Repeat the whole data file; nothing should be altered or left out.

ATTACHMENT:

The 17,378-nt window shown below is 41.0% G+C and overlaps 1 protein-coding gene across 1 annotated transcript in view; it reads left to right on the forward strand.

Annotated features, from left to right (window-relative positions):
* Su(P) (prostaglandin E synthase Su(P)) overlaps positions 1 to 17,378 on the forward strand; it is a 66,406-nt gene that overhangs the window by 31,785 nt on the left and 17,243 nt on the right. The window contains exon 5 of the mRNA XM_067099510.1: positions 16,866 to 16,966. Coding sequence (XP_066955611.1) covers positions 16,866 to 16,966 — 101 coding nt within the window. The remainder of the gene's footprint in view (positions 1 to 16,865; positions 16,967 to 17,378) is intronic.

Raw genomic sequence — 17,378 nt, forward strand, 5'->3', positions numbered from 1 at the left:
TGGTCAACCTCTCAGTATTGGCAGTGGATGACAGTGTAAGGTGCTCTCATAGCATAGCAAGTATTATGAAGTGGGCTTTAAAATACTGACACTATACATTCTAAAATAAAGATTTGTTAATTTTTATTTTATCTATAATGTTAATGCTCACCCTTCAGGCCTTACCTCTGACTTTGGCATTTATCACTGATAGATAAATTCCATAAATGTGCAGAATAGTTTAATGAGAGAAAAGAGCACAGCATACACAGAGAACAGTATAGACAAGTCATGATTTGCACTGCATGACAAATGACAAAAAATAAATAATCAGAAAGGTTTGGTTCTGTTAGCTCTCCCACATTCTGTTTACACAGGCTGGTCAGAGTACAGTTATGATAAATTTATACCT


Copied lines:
The 17,378-nt window shown below is 41.0% G+C and overlaps 1 protein-coding gene across 1 annotated transcript in view; it reads left to right on the forward strand.

Annotated features, from left to right (window-relative positions):
* Su(P) (prostaglandin E synthase Su(P)) overlaps positions 1 to 17,378 on the forward strand; it is a 66,406-nt gene that overhangs the window by 31,785 nt on the left and 17,243 nt on the right. The window contains exon 5 of the mRNA XM_067099510.1: positions 16,866 to 16,966. Coding sequence (XP_066955611.1) covers positions 16,866 to 16,966 — 101 coding nt within the window. The remainder of the gene's footprint in view (positions 1 to 16,865; positions 16,967 to 17,378) is intronic.

Raw genomic sequence — 17,378 nt, forward strand, 5'->3', positions numbered from 1 at the left:
TGGTCAACCTCTCAGTATTGGCAGTGGATGACAGTGTAAGGTGCTCTCATAGCATAGCAAGTATTATGAAGTGGGCTTTAAAATACTGACACTATACATTCTAAAATAAAGATTTGTTAATTTTTATTTTATCTATAATGTTAATGCTCACCCTTCAGGCCTTACCTCTGACTTTGGCATTTATCACTGATAGATAAATTCCATAAATGTGCAGAATAGTTTAATGAGAGAAAAGAGCACAGCATACACAGAGAACAGTATAGACAAGTCATGATTTGCACTGCATGACAAATGACAAAAAATAAATAATCAGAAAGGTTTGGTTCTGTTAGCTCTCCCACATTCTGTTTACACAGGCTGGTCAGAGTACAGTTATGATAAATTTATACCT